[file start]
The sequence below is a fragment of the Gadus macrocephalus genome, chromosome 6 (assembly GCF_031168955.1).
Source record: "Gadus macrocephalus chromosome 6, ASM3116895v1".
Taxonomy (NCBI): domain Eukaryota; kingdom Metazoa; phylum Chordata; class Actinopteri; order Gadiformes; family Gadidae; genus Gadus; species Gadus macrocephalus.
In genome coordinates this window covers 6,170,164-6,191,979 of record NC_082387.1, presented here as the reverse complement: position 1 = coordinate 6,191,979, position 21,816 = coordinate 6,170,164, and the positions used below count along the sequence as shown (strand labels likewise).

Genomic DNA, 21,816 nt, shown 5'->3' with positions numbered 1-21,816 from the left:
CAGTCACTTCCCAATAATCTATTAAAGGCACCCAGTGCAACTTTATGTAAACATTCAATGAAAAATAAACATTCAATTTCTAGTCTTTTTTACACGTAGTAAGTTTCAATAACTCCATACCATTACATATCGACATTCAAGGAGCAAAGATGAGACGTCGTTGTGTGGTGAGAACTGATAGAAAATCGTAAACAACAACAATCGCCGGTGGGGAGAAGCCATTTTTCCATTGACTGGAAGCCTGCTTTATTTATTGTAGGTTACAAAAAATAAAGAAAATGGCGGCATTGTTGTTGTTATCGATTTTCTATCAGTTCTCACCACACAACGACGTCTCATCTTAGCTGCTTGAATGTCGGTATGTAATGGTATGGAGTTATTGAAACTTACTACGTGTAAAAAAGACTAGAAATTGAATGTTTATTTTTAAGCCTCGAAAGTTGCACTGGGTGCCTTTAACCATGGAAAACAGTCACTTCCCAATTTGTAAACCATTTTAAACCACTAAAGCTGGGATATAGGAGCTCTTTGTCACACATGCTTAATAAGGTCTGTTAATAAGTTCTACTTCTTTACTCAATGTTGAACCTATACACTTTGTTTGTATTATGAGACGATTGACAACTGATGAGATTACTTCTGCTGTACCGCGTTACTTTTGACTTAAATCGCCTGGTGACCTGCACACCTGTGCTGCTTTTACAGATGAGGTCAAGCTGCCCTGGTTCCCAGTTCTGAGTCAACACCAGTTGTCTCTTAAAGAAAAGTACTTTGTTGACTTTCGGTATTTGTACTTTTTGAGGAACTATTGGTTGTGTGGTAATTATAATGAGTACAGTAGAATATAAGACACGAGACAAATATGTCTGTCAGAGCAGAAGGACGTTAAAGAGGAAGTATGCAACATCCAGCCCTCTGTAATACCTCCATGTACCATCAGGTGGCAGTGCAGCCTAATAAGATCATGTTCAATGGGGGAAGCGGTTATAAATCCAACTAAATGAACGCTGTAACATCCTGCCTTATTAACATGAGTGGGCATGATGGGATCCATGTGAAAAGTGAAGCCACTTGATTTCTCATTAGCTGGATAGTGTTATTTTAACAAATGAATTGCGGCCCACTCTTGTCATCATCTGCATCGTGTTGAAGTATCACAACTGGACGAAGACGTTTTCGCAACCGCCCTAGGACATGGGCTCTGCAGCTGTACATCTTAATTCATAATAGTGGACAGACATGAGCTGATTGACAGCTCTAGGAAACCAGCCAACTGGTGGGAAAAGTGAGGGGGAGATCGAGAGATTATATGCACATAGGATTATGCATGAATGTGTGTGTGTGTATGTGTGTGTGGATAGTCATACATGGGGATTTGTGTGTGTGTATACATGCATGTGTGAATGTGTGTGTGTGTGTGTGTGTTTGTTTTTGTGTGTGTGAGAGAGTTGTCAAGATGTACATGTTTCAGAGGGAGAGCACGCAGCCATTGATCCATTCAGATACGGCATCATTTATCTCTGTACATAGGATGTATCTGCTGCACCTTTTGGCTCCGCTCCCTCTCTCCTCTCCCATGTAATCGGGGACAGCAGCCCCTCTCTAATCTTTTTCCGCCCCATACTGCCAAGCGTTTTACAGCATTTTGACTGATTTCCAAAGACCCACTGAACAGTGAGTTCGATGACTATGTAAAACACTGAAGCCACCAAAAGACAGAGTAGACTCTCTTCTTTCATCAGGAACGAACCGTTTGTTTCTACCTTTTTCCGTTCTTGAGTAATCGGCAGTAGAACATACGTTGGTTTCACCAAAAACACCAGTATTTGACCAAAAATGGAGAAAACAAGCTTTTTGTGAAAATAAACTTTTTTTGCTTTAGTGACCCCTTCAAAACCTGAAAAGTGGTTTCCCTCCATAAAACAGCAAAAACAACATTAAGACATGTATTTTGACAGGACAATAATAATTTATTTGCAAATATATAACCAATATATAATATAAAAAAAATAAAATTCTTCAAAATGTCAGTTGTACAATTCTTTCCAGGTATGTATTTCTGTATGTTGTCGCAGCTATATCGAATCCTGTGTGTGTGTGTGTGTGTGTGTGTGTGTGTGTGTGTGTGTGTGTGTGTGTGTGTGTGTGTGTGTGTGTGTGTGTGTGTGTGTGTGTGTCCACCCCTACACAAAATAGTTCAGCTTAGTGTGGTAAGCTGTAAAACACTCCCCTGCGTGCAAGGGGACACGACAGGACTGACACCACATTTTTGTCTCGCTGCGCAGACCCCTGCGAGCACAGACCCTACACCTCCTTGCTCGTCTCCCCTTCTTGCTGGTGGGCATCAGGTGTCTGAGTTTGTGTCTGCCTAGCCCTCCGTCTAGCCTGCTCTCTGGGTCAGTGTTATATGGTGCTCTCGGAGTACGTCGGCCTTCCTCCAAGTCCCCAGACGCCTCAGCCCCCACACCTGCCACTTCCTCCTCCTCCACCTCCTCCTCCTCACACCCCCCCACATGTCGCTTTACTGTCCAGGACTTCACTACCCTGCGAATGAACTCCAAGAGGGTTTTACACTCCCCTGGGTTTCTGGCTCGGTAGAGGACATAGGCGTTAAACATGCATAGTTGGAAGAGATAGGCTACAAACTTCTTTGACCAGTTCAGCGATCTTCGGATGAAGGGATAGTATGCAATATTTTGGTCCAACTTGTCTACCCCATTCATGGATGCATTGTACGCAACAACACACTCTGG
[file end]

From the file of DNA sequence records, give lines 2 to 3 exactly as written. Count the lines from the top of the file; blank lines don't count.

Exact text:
Source record: "Gadus macrocephalus chromosome 6, ASM3116895v1".
Taxonomy (NCBI): domain Eukaryota; kingdom Metazoa; phylum Chordata; class Actinopteri; order Gadiformes; family Gadidae; genus Gadus; species Gadus macrocephalus.